"You think they're landscapes, but they're shipscapes," says Amy Henderson, founder and executive director of The Geezer Gallery, which moved in November from Multnomah Village to a new home on Northwest Naito Parkway. " We're close to so many other galleries. It feels exciting and professional. I'm looking forward to becoming embedded in the Pearl."
The non-profit Geezer Gallery – the name is intended to be provocative - showcases art made by people over 60. Some proceeds from the sale of the artwork help fund art classes for seniors as well as art therapy for at-risk older people.
Henderson is forging new partnerships with organizations throughout the city, and she's excited about the artists whose work she is showing, including Karen Story, who created those shipscapes.
But first: the gallery's new partnerships: In collaboration with Africa House, the gallery is running art therapy classes for older African refugees.
The project is in its infancy, but has taken off, says Henderson. She explains that most of the African elders cannot speak English, and many are illiterate in their native languages.
"Their art really is their voice," says Henderson.
Henderson, who has a master's degree in gerontology, is also talking with people from Oregon Health and Science University's brain institute about a clinical research study to track the effects of art making and art therapy on aging brains.
"We'll be creating teams and writing proposals in December," she says. As for the current show: The Shipscapes of Captain Bob - a series of photographs and encaustic paintings - will be part of a group exhibition at the gallery through December.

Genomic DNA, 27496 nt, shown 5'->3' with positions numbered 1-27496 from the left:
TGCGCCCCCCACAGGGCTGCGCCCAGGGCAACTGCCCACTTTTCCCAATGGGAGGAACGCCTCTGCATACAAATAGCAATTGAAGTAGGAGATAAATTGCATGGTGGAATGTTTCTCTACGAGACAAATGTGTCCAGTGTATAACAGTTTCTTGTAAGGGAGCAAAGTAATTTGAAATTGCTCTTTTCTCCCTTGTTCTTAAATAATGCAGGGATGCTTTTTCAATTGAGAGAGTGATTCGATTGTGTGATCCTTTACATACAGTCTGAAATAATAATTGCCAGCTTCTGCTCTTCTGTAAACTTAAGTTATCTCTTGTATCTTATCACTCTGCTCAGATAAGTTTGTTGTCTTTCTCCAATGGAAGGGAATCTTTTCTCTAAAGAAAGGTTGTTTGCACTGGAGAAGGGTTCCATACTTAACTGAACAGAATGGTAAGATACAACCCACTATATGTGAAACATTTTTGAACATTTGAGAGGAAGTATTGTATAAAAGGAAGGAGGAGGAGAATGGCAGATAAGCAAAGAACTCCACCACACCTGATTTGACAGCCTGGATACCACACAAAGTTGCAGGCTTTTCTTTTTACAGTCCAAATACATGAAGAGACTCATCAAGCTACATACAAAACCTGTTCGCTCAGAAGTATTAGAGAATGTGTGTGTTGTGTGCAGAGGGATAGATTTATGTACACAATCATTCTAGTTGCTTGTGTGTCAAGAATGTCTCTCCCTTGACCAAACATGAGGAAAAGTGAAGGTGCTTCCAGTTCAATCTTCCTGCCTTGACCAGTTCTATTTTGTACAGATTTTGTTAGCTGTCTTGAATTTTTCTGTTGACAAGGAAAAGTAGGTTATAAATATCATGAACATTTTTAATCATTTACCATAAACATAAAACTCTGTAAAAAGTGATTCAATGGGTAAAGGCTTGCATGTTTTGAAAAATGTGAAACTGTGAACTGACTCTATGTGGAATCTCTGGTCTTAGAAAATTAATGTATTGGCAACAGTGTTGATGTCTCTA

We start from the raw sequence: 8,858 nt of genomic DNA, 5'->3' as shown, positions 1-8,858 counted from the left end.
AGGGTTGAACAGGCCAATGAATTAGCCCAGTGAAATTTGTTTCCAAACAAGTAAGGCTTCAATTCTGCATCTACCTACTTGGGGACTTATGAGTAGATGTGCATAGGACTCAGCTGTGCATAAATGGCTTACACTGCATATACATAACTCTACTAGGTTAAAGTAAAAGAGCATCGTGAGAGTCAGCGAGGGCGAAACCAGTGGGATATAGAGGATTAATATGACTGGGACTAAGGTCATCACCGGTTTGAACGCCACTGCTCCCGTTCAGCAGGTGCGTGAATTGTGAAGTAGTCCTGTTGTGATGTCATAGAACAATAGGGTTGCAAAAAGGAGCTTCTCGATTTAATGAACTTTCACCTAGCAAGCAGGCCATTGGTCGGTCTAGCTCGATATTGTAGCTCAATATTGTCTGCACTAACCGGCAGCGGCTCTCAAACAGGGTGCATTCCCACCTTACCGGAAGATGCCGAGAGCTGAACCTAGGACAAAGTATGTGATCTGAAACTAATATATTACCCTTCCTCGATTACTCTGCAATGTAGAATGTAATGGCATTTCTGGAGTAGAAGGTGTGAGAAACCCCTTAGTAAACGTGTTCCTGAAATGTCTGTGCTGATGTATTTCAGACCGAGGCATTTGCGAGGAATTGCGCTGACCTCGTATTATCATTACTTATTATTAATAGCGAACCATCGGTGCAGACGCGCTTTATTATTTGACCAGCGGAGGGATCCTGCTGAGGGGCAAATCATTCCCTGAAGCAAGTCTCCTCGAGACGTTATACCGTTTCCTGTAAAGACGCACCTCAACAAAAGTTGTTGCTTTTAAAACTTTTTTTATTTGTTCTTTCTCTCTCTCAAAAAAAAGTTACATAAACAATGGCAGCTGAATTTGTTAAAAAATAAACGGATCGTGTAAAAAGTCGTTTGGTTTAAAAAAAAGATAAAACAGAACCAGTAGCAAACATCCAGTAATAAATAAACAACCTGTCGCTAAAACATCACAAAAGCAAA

"I went once a month for two and a half years," she says. "I enjoyed it so much, seeing the boat in different weather, different light."
Its surface was a rich source of inspiration: the many colors and layers of peeling paint, all eroding at different speeds, the effects of time and weather, the patterns of rust and moss.
"The line where the water meets the ship had this beautiful look of a landscape."
She used some of her photographs as inspiration for encaustic paintings – a form of painting that uses molten wax to which pigment is added – to depict the colors, shapes, and play of light where the water met the aging surface of the ship.
One morning in early spring of this year she paddled over to visit the boat but it had vanished. "My heart was broken," she says.
"The boat had gone to Longview, Wash., to be scrapped," says Matt Stein, who is now the proud owner of the military tug, which he believes spent many decades mothballed on the East Coast.
He rescued it from its fate as scrap metal at Longview, and it is currently moored in St. Johns. Also it has a new paint job - all black.
"We're slowly refurbishing it," he said. "It's a five-year project."
What does he plan to do with it?
"It'll be some sort of public venue: an event space, a hostel, a culinary school. Or some combination of those."
Stein and Story both plan to be at the Geezer Gallery for First Thursday this week.
Story says that the Gallery is very supportive of its artists.
"It's very community-oriented. And they really use art as a tool to enhance lives."